The UK new light commercial vehicle (LCV) market enjoyed growth in the first month of the year, according to the latest figures from the Society of Motor Manufacturers and Traders. Registrations rose 2.0 per cent in January with 24,029 of the latest, low emission vehicles hitting UK roads as new models and deals drove fleet renewal. Although the fluctuating nature of fleet renewal often impacts the first month of the year in particular, 2021 opened with the highest volume January since 1990, 10.5 per cent ahead of five-year average.
Despite the gloomy January figures, there are signs of optimism in the UK car industry. Sue Robinson, Chief Executive of the National Franchised Dealers Association (NFDA), which represents franchised car and commercial vehicle retailers in the UK, said that the steep fall in sales was expected as a result of the January lockdown, but she went on: “Retailers are optimistic about the year ahead, provided that dealerships will be allowed to reopen as soon as it is safe to do so.”
January proved to be a traumatic month for new car sales in the UK, as the market fell -39.5 per cent in the month with 59,030 fewer registrations compared to January last year, according to figures published by the Society of Motor Manufacturers and Traders (SMMT). Just 90,249 cars were registered as showrooms across the country remained shut, leading to the worst start to the year since 1970.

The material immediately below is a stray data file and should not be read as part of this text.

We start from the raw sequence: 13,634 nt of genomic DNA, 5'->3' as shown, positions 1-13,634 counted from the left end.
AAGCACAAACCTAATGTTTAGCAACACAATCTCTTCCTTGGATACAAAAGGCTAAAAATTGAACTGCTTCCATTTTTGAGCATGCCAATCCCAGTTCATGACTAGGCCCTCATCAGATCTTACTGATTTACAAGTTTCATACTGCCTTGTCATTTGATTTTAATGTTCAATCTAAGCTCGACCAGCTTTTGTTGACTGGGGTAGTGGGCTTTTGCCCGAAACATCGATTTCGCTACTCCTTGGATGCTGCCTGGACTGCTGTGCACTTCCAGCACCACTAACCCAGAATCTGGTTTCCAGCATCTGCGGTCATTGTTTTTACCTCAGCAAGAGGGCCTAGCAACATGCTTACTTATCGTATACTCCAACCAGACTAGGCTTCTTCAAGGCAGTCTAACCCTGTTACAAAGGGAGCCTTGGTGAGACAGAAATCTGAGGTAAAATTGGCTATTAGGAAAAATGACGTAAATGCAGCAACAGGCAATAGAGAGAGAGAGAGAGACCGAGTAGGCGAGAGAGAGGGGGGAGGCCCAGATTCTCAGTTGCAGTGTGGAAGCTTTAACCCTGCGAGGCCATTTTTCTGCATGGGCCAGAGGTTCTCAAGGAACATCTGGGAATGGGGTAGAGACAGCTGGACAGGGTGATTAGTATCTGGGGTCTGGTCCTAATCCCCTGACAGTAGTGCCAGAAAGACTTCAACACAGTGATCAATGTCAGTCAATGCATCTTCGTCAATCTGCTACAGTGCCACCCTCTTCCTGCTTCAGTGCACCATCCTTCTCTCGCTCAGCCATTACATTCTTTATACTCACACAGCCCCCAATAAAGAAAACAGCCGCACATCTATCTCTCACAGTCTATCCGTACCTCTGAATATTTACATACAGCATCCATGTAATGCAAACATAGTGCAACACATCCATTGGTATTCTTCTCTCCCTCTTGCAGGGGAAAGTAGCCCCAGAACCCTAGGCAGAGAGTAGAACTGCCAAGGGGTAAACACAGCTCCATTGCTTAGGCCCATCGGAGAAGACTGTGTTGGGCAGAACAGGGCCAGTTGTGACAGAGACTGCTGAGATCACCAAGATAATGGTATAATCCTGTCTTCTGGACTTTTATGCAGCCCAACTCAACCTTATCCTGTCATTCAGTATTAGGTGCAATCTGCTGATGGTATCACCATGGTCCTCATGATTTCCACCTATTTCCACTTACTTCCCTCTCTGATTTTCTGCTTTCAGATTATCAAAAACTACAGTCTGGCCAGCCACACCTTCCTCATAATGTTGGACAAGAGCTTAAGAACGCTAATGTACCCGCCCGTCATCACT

Figures released by the Society of Motor Manufacturers and Traders (SMMT) reveal that UK new light commercial vehicle (LCV) registrations ended 2020 down -20.0 per cent, with the van market rounding off the year in decline following three months of growth. 292,657 vehicles were registered in 2020, as the impact of Covid and uncertainty over the future relationship with the EU brought down demand toward the end of the year, with registrations in the final month of the year dropping -1.0 per cent, albeit with volumes consistent with previous Decembers.
The UK new car market fell by 29.4 per cent in 2020, with annual registrations dropping to 1,631,064 units, according to figures published by the Society of Motor Manufacturers and Traders (SMMT) today 6 January 2021. A -10.9 per cent decline in December topped off a turbulent year, which saw demand fall by 680,076 units to a near 30-year low (specifically, the lowest level of registrations since 1992).
The reactions to November’s UK car registration figures, which fell by 27.4 per cent year-on-year according to the SMMT, varied in tone; some were optimistic, others were worried about whether or not the industry could cope with the brought-forward target of 2030 for phasing out of sales of new petrol and diesel cars. And of course there was the uncertainty of whether a Trade Deal could be negotiated with the EU and of the effects of Brexit on the automotive industry, not to mention the effect on the automotive business of the pandemic.
The light van market grew by 8.8 per cent in November, although year-to-date the market remains down -21.5 per cent from 2019’s levels. All van and light commercial segments showed improvement in November except pick-ups and 4x4s. These are primarily purchased by private individuals and self-employed as they are both work and lifestyle vehicles, hence often ordered in showrooms, which were closed throughout the month.
The UK new car market demand fell 27.4 per cent year-on-year, or 42,840 units, according to the latest figures published by the Society of Motor Manufacturers and Traders (SMMT). With sales hit by the UK’s second lockdown, the industry recorded 113,781 new registrations, taking trade back to levels last seen during the 2008 recession.